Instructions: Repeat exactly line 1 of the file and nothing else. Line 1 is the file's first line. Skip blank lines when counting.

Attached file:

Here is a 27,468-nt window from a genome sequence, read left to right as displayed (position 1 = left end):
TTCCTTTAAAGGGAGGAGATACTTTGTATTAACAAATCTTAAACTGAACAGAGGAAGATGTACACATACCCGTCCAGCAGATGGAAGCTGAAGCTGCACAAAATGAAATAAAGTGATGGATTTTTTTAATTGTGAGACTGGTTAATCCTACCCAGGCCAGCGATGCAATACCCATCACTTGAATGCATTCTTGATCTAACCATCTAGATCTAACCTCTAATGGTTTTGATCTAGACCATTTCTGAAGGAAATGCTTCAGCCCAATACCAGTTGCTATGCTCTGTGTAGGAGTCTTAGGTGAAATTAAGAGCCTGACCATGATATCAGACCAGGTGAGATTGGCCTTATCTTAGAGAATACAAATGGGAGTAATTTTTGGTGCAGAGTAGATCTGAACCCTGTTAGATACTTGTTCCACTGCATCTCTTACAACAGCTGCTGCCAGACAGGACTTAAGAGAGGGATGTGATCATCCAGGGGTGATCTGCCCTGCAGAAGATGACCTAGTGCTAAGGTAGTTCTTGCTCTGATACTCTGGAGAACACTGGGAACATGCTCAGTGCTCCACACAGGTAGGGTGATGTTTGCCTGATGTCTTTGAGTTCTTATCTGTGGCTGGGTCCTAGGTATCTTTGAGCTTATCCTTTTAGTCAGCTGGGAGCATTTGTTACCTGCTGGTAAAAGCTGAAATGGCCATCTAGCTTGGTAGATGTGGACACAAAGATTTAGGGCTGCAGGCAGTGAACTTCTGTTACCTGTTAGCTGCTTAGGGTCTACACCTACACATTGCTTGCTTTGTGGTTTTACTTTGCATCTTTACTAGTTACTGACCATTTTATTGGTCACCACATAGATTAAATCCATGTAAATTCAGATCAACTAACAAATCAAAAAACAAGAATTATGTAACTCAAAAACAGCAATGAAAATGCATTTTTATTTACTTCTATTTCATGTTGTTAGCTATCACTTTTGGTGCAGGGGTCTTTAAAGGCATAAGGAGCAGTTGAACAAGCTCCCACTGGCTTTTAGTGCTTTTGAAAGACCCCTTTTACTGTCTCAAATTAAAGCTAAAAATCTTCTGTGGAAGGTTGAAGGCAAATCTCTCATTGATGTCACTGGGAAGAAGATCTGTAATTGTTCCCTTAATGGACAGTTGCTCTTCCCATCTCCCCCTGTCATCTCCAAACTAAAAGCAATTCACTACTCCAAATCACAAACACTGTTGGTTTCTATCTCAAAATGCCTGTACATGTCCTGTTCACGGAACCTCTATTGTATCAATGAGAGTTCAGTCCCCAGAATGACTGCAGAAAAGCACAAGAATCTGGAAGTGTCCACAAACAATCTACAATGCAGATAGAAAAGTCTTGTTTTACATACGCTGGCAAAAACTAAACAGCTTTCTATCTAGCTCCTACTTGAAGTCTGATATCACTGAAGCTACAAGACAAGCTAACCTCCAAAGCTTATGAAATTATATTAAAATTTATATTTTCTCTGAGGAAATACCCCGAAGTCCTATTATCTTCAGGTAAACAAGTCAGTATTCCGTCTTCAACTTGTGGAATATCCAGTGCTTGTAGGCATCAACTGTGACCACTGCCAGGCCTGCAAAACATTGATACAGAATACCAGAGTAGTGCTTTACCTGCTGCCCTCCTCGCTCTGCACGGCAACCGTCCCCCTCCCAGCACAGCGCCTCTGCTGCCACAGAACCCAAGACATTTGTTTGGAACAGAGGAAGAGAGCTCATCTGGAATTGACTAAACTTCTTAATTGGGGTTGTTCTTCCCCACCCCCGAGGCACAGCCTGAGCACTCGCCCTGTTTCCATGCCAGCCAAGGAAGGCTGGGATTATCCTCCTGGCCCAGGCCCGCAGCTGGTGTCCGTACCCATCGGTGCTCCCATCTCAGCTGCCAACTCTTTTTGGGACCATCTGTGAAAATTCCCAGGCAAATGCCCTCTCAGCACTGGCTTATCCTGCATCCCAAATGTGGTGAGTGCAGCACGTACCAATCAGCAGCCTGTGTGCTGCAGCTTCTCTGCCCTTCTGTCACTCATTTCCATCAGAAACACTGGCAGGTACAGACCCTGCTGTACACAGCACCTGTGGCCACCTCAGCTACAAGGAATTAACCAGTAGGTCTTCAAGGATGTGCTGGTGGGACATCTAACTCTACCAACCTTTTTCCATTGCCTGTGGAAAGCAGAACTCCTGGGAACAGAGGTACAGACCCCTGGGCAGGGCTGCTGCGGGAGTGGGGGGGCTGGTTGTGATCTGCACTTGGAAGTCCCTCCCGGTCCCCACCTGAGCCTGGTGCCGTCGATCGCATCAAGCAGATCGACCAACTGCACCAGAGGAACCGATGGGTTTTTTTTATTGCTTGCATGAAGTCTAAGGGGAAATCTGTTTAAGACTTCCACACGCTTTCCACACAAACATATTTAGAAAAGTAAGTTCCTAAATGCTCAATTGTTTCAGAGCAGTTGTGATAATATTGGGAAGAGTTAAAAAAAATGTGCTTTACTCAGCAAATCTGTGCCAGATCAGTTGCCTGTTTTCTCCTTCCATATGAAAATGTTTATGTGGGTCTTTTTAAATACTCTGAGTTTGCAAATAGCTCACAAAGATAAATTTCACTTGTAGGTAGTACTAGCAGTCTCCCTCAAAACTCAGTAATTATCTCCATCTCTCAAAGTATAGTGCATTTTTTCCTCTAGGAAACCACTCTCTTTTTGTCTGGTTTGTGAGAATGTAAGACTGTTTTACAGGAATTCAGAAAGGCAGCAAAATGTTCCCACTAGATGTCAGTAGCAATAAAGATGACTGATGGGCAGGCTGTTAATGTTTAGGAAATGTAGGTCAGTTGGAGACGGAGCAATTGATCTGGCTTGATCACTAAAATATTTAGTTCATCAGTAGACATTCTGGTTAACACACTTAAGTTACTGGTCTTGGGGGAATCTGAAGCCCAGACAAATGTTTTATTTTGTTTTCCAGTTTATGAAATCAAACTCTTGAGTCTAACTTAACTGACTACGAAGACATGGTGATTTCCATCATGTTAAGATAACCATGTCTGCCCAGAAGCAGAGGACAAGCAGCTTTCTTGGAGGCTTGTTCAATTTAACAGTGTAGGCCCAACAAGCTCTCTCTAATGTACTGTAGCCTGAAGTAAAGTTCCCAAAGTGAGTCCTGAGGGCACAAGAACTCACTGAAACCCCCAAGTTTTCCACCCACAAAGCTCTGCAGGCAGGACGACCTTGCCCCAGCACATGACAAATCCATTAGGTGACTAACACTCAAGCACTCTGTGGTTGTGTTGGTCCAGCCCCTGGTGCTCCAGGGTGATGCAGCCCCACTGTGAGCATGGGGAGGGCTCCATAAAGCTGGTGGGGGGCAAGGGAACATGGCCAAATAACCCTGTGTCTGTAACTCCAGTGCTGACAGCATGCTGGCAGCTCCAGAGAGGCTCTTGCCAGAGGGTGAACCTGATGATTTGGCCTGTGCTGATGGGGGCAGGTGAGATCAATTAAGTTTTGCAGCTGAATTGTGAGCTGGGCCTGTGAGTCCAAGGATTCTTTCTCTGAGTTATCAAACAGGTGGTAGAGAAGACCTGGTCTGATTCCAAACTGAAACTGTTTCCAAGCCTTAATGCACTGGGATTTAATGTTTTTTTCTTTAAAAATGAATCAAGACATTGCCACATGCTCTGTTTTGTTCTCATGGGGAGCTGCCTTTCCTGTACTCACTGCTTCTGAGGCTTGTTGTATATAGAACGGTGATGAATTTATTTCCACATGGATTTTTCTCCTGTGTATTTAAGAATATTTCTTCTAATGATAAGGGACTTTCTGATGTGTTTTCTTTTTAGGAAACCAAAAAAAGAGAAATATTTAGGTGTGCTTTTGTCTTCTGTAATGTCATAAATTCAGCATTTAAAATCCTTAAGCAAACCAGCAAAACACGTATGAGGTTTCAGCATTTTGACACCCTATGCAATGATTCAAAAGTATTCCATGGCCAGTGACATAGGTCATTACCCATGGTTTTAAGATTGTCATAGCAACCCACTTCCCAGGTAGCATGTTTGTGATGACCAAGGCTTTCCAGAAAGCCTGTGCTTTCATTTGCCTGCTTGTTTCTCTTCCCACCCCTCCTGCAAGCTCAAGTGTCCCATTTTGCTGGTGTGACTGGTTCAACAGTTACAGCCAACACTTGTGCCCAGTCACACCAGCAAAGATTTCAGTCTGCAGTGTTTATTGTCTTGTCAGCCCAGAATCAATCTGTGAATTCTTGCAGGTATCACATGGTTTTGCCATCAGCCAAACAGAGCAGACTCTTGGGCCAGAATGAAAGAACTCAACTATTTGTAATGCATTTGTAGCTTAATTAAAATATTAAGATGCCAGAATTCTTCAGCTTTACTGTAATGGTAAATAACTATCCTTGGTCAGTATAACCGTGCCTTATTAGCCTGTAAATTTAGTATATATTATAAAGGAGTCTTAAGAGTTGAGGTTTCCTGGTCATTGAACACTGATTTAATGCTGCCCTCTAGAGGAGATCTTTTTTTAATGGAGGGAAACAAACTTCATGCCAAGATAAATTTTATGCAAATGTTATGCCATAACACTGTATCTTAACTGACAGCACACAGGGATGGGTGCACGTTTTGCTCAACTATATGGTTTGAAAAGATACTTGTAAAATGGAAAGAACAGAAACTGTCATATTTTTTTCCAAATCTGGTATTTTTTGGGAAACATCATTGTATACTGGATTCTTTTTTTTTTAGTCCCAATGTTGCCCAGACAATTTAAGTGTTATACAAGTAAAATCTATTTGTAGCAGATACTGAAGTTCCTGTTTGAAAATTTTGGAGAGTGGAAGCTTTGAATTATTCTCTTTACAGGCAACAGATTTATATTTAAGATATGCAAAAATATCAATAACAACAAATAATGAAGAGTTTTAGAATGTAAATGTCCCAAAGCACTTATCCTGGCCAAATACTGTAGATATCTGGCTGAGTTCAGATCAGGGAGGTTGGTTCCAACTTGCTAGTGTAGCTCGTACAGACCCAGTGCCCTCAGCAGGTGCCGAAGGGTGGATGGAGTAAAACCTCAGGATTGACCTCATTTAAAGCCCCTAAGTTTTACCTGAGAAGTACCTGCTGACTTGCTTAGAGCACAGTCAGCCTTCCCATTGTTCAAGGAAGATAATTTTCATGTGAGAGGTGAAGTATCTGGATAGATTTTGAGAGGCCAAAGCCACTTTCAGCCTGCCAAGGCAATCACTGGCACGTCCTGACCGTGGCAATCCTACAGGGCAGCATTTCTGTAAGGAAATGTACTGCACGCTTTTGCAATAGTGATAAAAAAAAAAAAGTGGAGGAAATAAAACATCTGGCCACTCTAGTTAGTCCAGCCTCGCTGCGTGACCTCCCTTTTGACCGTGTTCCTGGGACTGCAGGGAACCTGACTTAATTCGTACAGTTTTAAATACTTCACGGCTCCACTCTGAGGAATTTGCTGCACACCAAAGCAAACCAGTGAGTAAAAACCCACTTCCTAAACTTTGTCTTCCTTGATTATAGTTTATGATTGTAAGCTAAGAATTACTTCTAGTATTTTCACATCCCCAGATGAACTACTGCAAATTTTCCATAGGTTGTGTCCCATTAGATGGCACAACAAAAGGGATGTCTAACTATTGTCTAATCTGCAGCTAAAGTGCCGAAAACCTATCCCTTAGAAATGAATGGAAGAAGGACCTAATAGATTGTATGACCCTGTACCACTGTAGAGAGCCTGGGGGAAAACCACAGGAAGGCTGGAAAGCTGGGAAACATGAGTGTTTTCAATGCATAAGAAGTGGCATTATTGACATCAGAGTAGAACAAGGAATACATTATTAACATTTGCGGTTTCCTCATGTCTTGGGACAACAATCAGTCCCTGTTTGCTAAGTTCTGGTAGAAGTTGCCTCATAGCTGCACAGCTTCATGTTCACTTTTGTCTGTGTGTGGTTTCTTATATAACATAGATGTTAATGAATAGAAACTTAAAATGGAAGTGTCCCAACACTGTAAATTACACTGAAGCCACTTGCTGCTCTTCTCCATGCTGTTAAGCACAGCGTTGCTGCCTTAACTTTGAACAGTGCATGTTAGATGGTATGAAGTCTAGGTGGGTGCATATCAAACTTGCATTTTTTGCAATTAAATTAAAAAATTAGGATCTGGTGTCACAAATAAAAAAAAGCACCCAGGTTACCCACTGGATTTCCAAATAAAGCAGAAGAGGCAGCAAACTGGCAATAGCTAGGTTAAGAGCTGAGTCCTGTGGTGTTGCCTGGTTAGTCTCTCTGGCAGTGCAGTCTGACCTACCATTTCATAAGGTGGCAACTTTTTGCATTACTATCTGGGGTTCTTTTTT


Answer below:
Here is a 27,468-nt window from a genome sequence, read left to right as displayed (position 1 = left end):